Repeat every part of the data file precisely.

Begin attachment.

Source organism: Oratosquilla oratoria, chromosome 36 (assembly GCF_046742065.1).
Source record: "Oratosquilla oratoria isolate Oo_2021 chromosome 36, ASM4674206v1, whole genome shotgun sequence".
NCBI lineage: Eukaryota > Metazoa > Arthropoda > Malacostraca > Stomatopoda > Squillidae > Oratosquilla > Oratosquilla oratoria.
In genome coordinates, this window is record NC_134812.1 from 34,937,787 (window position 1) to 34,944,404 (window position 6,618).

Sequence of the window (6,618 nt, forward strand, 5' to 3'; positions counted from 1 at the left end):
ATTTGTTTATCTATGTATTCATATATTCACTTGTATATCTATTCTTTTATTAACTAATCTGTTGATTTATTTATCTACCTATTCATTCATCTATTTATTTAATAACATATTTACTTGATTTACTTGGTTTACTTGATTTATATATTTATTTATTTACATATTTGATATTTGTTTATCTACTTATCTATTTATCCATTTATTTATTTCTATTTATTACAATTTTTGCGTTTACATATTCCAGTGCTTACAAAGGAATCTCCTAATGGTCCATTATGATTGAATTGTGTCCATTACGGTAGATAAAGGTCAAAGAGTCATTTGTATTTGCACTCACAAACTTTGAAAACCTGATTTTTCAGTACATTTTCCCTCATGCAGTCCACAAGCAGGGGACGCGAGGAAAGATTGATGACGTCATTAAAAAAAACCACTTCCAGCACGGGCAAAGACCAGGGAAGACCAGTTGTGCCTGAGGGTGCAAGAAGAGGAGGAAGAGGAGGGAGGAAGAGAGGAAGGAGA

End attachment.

Source organism: Oratosquilla oratoria, chromosome 36 (assembly GCF_046742065.1).
Source record: "Oratosquilla oratoria isolate Oo_2021 chromosome 36, ASM4674206v1, whole genome shotgun sequence".
NCBI lineage: Eukaryota > Metazoa > Arthropoda > Malacostraca > Stomatopoda > Squillidae > Oratosquilla > Oratosquilla oratoria.
In genome coordinates, this window is record NC_134812.1 from 34,937,787 (window position 1) to 34,944,404 (window position 6,618).

Sequence of the window (6,618 nt, forward strand, 5' to 3'; positions counted from 1 at the left end):
ATTTGTTTATCTATGTATTCATATATTCACTTGTATATCTATTCTTTTATTAACTAATCTGTTGATTTATTTATCTACCTATTCATTCATCTATTTATTTAATAACATATTTACTTGATTTACTTGGTTTACTTGATTTATATATTTATTTATTTACATATTTGATATTTGTTTATCTACTTATCTATTTATCCATTTATTTATTTCTATTTATTACAATTTTTGCGTTTACATATTCCAGTGCTTACAAAGGAATCTCCTAATGGTCCATTATGATTGAATTGTGTCCATTACGGTAGATAAAGGTCAAAGAGTCATTTGTATTTGCACTCACAAACTTTGAAAACCTGATTTTTCAGTACATTTTCCCTCATGCAGTCCACAAGCAGGGGACGCGAGGAAAGATTGATGACGTCATTAAAAAAAACCACTTCCAGCACGGGCAAAGACCAGGGAAGACCAGTTGTGCCTGAGGGTGCAAGAAGAGGAGGAAGAGGAGGGAGGAAGAGAGGAAGGAGA